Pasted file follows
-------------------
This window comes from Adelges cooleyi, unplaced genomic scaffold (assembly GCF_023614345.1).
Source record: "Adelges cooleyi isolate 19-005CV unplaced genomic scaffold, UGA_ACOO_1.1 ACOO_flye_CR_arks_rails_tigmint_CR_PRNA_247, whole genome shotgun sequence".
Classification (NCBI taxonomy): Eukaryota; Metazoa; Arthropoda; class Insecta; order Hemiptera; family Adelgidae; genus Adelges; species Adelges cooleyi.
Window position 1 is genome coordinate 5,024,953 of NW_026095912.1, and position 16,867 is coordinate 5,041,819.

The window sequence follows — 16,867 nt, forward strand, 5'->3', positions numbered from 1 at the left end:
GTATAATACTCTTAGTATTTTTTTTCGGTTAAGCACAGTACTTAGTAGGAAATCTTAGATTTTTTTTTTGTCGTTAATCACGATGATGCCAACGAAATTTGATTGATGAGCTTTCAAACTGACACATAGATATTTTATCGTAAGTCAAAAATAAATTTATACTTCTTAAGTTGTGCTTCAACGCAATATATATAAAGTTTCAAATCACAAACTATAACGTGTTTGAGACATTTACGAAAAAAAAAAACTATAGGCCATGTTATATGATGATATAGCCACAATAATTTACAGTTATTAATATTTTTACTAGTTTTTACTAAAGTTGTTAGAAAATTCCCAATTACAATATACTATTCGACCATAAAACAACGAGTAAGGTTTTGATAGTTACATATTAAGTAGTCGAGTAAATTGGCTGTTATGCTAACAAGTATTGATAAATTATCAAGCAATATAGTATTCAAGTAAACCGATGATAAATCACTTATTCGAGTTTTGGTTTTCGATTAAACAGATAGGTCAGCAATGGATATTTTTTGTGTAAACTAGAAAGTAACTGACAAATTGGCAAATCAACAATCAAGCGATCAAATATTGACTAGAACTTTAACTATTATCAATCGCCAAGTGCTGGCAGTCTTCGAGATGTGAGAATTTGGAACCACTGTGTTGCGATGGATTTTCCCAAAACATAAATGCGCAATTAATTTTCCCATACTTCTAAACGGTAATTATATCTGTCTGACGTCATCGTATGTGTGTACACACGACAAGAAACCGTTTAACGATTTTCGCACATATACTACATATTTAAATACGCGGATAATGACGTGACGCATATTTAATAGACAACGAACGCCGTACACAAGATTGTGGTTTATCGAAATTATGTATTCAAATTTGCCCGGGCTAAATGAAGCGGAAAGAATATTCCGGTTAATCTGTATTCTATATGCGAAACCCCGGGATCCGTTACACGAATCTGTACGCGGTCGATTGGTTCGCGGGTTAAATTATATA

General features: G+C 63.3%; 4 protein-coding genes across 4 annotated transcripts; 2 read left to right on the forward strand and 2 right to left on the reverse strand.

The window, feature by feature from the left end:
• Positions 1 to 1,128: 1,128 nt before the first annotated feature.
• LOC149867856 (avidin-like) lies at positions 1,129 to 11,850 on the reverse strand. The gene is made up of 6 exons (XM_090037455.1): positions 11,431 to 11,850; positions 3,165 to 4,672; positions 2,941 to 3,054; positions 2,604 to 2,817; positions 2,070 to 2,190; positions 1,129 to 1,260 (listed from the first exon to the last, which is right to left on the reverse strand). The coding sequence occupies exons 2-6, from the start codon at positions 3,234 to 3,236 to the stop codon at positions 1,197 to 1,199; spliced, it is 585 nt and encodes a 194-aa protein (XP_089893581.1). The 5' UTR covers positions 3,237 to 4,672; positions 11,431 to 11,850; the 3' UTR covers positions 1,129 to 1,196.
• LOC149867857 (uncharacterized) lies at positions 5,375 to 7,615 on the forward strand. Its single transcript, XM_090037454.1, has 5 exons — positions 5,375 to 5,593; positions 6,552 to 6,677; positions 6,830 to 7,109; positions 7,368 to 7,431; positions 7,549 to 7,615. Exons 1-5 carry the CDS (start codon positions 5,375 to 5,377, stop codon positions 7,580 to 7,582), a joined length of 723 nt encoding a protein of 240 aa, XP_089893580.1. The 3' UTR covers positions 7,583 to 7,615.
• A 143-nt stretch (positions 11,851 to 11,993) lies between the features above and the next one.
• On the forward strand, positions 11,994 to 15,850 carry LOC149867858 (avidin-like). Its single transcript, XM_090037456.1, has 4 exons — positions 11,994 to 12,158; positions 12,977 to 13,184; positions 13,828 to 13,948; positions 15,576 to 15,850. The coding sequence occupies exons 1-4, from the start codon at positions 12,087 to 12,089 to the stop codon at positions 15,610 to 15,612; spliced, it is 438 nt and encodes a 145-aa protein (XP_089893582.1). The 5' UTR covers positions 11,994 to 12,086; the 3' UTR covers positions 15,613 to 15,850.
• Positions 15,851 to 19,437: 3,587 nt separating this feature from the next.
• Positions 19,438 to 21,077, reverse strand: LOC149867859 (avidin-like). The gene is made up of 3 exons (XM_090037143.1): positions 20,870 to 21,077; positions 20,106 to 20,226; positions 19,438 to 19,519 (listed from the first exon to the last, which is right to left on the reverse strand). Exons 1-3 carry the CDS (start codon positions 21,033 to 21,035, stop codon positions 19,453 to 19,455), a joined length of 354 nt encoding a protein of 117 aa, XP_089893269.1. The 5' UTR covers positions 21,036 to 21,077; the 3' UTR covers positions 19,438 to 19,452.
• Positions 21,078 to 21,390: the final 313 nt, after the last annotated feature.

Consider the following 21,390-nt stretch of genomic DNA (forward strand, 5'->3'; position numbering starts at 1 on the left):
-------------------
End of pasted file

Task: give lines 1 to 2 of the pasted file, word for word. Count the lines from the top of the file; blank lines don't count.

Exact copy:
This window comes from Adelges cooleyi, unplaced genomic scaffold (assembly GCF_023614345.1).
Source record: "Adelges cooleyi isolate 19-005CV unplaced genomic scaffold, UGA_ACOO_1.1 ACOO_flye_CR_arks_rails_tigmint_CR_PRNA_247, whole genome shotgun sequence".